Beautifully bizarre, “Bacurau” is a great genre-bending film and a wild, wonderful trip. Director Kleber Mendonça Filho ’s entertaining experimental movie makes an immediate impression that must be experienced!
The film takes places in the fictional and titular Brazilian town of Bacurau. Although a poor place, this society inhabits a gorgeous area and appears like something out of a tourist brochure deep in Brazil. In this socialist paradise, everyone equally contributes to the best of their abilities and the community celebrates all body types, heavily relying on prostitution. After the death of its 94-year-old matriarch Carmelita, a corrupt politician Tony Jr. (Thardelly Lima) tries to disrupt the community and a rift amongst the elders occurs, especially with the only doctor Domingas (Sônia Braga), who also oversees the local thriving sex market. After a few days, strange situations seem to be reoccurring with the village vanishing from most maps and UFO-shaped drones flying overhead while a gun-nut “German” Michael (Udo Kier) is leading a guilt-free hunting expedition to kill residents of “Bacurau.” Can the community come together or are they doomed to disappear altogether?
“Bacurau” might be best described as a modern wild western destined to be an instant cult classic. Imagine Alejandro Jodorowsky’s “El Topo” meets “Repo Man” with the oomph of a Sergio Leone film. This brilliant, batshit crazy film teeters between multiple genres and creates an unconventional, unique experience. The powerful political filmmaking of Kleber Mendonça Filho fantastically fuses together an exceptionally eccentric experience to create over two hours of amazing entertainment. Beautifully blurring the lines, “Bacurau” comes across with a natural narrative despite not having a straightforward storyline.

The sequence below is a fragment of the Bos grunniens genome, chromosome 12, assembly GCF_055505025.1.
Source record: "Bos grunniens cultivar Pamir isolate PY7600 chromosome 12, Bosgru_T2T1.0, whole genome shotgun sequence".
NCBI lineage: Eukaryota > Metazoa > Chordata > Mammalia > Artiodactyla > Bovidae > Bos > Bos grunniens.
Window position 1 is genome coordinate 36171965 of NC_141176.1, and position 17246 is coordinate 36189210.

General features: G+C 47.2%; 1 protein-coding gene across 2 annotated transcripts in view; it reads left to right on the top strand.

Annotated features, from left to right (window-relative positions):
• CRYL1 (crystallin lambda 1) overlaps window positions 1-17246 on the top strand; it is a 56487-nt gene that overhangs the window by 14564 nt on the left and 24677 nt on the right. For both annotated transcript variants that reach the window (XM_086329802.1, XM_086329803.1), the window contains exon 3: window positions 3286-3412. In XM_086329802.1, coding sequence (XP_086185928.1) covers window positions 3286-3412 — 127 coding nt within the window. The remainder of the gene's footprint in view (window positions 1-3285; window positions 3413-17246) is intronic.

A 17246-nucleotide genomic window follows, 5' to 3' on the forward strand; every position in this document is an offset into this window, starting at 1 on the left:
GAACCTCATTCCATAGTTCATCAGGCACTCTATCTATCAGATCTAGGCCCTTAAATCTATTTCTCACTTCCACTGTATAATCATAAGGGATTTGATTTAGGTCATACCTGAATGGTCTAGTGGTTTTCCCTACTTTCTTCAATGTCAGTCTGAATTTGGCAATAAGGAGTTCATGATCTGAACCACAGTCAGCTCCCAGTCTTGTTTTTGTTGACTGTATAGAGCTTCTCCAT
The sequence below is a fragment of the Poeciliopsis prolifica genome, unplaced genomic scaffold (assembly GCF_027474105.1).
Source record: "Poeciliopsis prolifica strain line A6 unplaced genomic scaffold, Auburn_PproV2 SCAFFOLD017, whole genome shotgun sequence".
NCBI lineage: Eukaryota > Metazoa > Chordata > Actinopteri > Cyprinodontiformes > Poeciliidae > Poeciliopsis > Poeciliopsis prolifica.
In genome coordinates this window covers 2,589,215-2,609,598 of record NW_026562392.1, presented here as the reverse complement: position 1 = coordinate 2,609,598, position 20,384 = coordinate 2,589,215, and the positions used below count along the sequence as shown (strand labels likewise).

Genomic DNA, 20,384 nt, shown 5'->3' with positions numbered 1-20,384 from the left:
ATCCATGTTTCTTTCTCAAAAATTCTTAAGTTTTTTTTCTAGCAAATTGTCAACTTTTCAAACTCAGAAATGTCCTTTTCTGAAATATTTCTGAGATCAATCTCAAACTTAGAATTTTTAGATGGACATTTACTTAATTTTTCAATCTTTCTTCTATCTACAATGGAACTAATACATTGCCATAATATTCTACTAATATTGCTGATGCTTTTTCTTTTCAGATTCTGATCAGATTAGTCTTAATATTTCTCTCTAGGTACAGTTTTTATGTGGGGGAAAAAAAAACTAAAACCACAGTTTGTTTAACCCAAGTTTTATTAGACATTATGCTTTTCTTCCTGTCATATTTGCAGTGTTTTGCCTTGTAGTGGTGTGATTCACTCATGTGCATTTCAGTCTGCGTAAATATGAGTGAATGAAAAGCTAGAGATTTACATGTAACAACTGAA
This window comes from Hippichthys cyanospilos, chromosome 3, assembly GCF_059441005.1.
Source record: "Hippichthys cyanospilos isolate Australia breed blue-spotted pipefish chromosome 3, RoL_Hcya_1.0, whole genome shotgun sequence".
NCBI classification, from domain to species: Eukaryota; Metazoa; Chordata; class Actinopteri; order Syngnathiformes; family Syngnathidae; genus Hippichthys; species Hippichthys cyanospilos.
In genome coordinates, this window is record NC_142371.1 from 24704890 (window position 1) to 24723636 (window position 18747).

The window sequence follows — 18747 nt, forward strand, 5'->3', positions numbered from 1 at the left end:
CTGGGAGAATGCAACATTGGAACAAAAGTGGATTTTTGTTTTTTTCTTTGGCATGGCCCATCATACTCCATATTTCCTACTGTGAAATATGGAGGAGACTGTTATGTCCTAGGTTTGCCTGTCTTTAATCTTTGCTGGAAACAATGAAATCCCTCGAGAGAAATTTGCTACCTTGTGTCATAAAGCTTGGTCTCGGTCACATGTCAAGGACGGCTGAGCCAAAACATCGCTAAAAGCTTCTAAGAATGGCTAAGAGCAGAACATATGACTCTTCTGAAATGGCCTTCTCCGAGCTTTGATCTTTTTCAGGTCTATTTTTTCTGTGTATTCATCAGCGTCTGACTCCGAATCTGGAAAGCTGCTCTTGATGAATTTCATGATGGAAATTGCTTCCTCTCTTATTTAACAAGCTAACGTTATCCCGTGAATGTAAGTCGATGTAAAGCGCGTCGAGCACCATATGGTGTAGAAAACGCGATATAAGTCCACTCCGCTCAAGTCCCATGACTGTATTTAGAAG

The radical shift from the first half to the second half might be off-putting for some, but the payoff is well worth it once Udo Kier arrives on the screen. The cult classic icon portrays an American in the movie, but is hilariously mocked by some of his guests for possessing a thick German accent. His sales pitch for the most dangerous game, hunting humans, is interesting on its own, but Kier kills it both literally and figuratively. Kier’s kinetic, hypnotic performance punches you with every scene shocking you all the way to the climax. Once again, Kier proves to be an undervalued asset and an amazing addition.
The clumsy, odd unorthodox storytelling packs in a lot of ideas, characters, and music, but overall the surprising stimulation will satisfy filmgoers wanting a distinct, memorable movie to enjoy. Whatever weird whacky direction you think the film is heading, boom it takes a hard turn in another direction. The film fantastically keeps you guessing so it should be no surprise why it won the Jury Prize at last year’s Cannes Film Festival and was also nominated for the Palme d’Or. “Bacurau” is the next midnight movie and cult classic worth discovering!
3 ½ out of 4 stars
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